Face reality on electoral reforms, minister urges politicians
The city's politicians should face reality and be willing to compromise on the road to universal suffrage, a minister said yesterday.
Secretary for Constitutional and Mainland Affairs Stephen Lam Sui-lung, speaking on a radio programme, said the government's current proposals for the election of the chief executive and the Legislative Council were the 'furthest and the widest' that could be achieved.
'We are not running politics in Utopia. There are certain restrictions in real life ... politics is an art of possibilities. We need to achieve for people the maximum degree of democracy within the bounds of reality, and must be willing to make compromises when necessary,' Lam said.
The minister was referring to a 2007 decision by the National People's Congress Standing Committee which ruled out universal suffrage in 2012. It also ruled out increasing the percentage of legislators elected in geographical constituencies - a key demand of the pan-democratic camp.
In a consultation paper released last month, the government proposed creating 10 more seats in the 2012 legislature - five of them directly elected - and expanding to 1,200 the Election Committee which would elect the chief executive that year.
Pan-democrats, however, want the legislature and chief executive elected through universal suffrage in 2012.
The Civic Party and the League of Social Democrats are planning to have five pan-democrat lawmakers - one from each geographical constituency - resign to trigger by-elections. They see this move as a de facto referendum on the camp's position.
Lam said that community consensus was not enough to achieve universal suffrage - it required the support of the legislature, the chief executive and the central government. This could only be achieved through gradual and orderly progress, he added.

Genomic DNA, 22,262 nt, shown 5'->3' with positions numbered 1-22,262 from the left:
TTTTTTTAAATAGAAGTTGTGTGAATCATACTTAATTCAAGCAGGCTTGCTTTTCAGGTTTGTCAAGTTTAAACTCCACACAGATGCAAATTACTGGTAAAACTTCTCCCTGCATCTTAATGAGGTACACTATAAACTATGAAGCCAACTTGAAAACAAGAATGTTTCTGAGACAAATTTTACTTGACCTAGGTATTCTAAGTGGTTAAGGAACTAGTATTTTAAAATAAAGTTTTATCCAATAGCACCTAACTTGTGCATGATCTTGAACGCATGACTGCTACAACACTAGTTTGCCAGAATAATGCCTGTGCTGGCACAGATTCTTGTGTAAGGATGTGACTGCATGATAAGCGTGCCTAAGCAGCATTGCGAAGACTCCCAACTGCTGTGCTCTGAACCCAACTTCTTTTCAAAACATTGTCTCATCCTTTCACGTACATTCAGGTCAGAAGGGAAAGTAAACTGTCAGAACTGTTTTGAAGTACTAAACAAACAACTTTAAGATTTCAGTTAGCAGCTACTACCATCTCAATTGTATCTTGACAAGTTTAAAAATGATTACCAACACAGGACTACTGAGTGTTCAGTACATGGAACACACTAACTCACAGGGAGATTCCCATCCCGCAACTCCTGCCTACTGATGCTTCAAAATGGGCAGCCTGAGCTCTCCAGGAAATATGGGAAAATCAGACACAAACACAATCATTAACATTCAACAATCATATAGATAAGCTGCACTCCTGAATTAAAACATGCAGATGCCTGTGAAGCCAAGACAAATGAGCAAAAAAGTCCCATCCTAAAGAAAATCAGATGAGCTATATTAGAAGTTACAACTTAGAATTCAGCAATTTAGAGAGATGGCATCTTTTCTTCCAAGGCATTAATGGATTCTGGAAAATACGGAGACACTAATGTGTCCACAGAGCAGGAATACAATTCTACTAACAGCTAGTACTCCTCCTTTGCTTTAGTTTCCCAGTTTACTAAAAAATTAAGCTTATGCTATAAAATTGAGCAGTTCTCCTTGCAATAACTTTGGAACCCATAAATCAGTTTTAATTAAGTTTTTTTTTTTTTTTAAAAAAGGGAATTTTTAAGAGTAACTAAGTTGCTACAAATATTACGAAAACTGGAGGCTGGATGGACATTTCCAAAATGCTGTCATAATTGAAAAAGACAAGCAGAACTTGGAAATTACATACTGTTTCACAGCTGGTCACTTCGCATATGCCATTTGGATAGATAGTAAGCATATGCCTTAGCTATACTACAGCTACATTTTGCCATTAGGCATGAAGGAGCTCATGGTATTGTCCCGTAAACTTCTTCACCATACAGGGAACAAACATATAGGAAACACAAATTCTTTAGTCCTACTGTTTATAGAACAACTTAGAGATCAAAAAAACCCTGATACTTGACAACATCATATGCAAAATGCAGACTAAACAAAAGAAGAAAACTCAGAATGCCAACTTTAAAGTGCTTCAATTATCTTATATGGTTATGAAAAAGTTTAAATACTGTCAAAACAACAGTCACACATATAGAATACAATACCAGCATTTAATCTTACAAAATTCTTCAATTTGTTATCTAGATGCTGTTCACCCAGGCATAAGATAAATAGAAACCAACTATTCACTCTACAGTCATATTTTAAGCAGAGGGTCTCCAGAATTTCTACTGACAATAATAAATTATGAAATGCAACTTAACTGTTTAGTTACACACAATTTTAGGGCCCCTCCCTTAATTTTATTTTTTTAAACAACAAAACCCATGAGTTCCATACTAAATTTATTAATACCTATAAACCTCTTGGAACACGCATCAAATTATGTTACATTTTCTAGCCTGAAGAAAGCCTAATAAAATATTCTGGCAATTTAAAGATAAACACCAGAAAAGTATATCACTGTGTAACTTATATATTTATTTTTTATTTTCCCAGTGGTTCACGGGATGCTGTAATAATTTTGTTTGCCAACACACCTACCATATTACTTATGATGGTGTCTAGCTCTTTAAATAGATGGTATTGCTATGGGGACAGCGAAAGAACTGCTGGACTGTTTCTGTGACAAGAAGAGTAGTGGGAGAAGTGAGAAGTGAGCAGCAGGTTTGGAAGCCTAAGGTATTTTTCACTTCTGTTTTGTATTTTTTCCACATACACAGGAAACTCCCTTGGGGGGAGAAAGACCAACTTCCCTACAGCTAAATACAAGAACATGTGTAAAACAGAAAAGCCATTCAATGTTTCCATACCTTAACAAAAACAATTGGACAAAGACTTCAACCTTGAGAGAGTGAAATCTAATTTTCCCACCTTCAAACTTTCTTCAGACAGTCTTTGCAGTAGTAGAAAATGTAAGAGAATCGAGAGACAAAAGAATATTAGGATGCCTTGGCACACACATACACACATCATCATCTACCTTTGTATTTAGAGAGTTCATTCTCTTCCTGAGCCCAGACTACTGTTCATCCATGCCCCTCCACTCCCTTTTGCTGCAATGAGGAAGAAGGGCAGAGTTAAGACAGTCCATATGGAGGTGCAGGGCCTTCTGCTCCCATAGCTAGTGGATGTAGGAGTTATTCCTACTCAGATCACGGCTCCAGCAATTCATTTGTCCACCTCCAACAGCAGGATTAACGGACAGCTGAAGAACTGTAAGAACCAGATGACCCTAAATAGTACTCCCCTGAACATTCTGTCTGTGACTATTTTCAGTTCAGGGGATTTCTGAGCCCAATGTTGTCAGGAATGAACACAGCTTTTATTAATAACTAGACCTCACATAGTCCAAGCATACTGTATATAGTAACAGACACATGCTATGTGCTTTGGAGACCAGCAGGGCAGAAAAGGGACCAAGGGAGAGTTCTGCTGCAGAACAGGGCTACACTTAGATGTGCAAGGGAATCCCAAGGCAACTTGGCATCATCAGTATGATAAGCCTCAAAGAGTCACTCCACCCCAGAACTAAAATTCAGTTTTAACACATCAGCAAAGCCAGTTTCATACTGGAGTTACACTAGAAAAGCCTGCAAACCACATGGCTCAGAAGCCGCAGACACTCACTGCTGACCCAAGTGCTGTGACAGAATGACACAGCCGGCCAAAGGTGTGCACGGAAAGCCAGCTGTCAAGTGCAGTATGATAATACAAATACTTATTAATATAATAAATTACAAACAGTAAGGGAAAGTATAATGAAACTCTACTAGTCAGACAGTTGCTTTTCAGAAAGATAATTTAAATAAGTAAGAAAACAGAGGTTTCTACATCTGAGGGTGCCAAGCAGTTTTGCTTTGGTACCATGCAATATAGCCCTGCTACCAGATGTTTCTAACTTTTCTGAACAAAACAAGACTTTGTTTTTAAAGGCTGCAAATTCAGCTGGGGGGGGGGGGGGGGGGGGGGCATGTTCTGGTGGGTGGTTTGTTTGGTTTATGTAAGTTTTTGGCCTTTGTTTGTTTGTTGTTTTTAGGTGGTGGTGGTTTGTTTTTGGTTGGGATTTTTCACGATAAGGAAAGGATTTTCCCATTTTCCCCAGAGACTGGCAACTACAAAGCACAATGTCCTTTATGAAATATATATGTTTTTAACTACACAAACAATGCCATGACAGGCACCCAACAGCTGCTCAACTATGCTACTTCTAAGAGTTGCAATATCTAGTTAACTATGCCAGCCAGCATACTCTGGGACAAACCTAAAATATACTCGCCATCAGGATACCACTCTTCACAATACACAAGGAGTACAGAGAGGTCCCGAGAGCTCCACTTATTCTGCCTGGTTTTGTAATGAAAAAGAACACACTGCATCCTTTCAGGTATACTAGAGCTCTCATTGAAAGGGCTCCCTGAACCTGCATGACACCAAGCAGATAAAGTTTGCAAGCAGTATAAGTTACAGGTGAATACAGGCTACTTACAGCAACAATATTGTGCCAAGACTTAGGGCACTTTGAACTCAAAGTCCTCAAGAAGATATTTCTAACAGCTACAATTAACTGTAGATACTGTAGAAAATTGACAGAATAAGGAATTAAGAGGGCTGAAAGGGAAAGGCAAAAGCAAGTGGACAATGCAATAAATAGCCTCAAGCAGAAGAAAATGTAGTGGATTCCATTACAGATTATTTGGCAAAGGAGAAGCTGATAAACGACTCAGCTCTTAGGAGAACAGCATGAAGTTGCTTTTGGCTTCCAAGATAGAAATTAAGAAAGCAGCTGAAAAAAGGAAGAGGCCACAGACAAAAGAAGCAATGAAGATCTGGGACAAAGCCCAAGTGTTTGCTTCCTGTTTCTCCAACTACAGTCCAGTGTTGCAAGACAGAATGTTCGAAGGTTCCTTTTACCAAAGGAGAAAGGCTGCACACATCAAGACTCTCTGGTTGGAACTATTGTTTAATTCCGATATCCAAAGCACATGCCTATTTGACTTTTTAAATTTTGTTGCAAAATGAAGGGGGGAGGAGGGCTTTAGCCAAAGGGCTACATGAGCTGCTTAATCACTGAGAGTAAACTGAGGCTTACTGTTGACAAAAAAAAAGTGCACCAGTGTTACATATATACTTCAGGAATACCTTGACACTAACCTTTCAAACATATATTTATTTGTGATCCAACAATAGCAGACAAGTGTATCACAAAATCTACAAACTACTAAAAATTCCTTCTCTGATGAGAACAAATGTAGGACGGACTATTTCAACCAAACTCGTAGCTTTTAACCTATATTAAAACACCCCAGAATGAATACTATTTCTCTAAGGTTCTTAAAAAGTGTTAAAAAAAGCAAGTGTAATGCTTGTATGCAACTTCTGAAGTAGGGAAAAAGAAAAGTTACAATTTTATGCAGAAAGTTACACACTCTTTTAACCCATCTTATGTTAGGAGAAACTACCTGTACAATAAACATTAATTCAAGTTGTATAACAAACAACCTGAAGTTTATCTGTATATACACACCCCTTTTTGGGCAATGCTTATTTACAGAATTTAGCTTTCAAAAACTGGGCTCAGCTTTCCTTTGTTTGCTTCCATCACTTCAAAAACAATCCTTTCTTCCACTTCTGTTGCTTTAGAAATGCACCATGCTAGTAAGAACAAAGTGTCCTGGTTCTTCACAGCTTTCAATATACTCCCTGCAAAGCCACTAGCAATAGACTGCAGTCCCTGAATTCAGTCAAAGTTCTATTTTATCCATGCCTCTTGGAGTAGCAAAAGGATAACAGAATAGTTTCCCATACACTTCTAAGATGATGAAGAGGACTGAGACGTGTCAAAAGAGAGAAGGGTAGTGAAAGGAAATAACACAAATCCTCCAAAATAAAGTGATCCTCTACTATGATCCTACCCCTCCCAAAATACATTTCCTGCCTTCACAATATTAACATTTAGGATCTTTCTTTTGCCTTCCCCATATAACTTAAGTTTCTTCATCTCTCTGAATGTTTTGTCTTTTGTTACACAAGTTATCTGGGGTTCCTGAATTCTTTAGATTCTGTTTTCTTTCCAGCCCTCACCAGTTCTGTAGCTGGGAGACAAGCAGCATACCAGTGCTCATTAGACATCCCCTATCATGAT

League lawmaker Wong Yuk-man described the minister's remarks as 'slavish'.
The government had always done the bidding of the 'grandfather' - political slang for the central government - rather than stand for what was right, Wong said.
The political reform process was never gradual and orderly, Wong said, adding that the NPC Standing Committee had denied the city the opportunity to introduce changes to election methods.
Democratic Party lawmaker Emily Lau Wai-hing said that even if universal suffrage could not be achieved in 2012, the government should give a clear indication of how and when it could be achieved.
'Once the road map and timetable are agreed, the election method in the interim would be an easy matter to resolve,' she said.
Chinese University political science professor Ma Ngok said Lam was repeating the usual government line calling for the pan-democrats to compromise. He expected the public would find the minister's remarks unacceptable and it would spur more people to attend a mass rally on New Year's Day to air their objections.